Reflections on our Visit to our Partner Church in Cabiguhan

I wish every one in this congregation could see and live what our little group did on our pilgrimage to our partner congregation in the Philippines! We were told that we would be warmly welcomed and that we would be glad that we went. We were told that our partner congregation lived in great hardship and their lives were a struggle. All of this is true, but words cannot begin to convey the actual experience.

I found the Philippines, and especially Negros Island, to be a land of great contrasts. The land is very beautiful and obviously rich in natural resources, but it is very hilly and the roads are hard to build and maintain. Our partner congregation lives in an area where running water and electricity are not generally available. It is an area of plowed hillsides and deeply rutted, rocky, muddy roads that sometimes cling to the edge of a precipice.

Small homes made mostly of bamboo, sometimes of concrete blocks, dot the roadside in small clusters. Farm animals wander the area: chickens, pigs, and goats, all three of a variety of colors and patterns I had not seen before, horses, scrawny dogs and cats. Brahman cattle and caribou can also be found nearby. The animals do not have pens or barns but often have ropes about their necks which may or may not be attached at the other end.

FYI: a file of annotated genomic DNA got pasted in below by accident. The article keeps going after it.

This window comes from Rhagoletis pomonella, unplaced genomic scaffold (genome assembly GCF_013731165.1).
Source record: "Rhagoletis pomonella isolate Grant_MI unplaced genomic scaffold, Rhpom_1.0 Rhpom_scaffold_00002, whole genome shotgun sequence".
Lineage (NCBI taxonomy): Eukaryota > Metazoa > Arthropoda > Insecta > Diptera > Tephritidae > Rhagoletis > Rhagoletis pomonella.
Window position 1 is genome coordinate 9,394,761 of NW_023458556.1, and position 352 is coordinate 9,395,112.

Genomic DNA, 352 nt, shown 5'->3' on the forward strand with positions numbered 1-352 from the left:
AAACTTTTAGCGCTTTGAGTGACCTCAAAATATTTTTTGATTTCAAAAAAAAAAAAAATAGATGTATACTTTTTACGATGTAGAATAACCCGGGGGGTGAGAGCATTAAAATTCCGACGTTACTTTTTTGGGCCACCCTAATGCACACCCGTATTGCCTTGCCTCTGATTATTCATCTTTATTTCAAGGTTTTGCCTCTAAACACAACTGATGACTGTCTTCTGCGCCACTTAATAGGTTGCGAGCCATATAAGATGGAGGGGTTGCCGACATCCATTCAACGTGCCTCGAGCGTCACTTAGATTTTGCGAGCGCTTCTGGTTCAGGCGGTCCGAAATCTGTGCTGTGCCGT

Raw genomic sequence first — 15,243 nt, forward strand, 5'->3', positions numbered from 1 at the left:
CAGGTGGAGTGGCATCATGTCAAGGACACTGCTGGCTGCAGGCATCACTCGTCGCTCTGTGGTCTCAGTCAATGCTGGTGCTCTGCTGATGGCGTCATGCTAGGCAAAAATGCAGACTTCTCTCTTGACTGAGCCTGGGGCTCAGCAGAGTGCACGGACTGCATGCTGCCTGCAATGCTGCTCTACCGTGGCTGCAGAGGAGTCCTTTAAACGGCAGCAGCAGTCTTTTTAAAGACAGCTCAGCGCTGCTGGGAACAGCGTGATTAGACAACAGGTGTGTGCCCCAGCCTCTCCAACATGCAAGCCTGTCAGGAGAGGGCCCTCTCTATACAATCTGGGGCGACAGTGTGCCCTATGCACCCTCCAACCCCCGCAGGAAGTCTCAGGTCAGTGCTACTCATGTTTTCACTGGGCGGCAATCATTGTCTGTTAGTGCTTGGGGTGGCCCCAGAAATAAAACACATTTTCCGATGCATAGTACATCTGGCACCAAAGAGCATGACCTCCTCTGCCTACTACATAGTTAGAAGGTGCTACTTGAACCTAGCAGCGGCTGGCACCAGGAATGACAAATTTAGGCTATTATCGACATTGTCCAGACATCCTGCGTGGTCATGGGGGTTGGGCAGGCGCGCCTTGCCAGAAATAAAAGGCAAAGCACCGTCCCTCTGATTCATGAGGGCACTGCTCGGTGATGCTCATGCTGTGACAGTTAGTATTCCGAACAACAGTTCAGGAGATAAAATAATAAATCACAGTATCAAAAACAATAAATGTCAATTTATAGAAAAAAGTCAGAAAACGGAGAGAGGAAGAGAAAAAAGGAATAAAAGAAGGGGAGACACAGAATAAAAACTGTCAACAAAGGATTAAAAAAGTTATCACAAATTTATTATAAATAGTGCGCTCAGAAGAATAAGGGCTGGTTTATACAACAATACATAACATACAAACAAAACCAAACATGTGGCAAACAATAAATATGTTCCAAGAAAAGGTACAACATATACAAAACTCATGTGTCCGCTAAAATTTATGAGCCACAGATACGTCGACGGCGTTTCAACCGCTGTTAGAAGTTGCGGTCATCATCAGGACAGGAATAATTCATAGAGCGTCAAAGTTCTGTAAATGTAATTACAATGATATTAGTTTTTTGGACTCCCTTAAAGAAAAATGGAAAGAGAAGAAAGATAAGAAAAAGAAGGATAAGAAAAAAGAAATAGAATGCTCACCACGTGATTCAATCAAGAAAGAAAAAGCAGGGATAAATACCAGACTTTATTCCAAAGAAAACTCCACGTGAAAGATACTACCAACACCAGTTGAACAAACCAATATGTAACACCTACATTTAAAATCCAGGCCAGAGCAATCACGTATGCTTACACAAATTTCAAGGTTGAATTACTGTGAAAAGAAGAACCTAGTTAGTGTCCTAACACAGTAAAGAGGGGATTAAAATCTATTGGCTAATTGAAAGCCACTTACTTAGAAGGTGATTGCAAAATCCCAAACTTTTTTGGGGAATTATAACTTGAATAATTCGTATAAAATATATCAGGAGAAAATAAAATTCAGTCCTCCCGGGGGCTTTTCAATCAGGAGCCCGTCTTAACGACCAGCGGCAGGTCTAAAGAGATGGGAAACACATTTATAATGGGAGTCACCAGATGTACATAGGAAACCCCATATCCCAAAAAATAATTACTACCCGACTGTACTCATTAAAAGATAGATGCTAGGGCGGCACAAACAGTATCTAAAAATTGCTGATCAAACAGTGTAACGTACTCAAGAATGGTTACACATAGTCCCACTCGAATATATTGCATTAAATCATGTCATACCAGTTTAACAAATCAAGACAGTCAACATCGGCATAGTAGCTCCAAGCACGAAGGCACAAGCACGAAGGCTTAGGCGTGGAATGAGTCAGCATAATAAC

Sometimes the crops are plentiful, but the weather can be unpredictable and sometimes it causes a crop to be lost. Local lenders charge 6% a month for the money the farmers borrow for seed and fertilizer. A bad crop can be disastrous under those terms. Also, even a good crop will sell for much less if the farmers are unable to transport the crop to market themselves.

The members of our partner church congregation are very gracious, open and welcoming, although some of them tended to be a little shy at first. They are hard workers and slow to complain.

I was especially taken by the children. They are beautiful, bright-eyed, friendly and cooperative. They played and worked well together; the older children naturally helped the younger ones without being asked. They are well-loved by their parents and their community.

I had brought along a little paper craft project for the children that I hadn’t actually planned to present myself, so I felt a bit awkward. However, you can see in the photos of our trip how attentive and receptive all the children were. There is so much potential in them. It is a tragedy that most of them have to abandon their educations early.

It would take so little for us to make a big difference in their lives.

Homily “Carrying the Flame of Religious Freedom”, Rev. Rebecca Quimada-Sienes, Unitarian Universalists of San Mateo, March 8, 2009

Maayong buntag! Indeed, it is hard to believe that I am preaching to you in this beautiful church! Thank you very much for a warm welcome and a generous hospitality. It’s one in a million.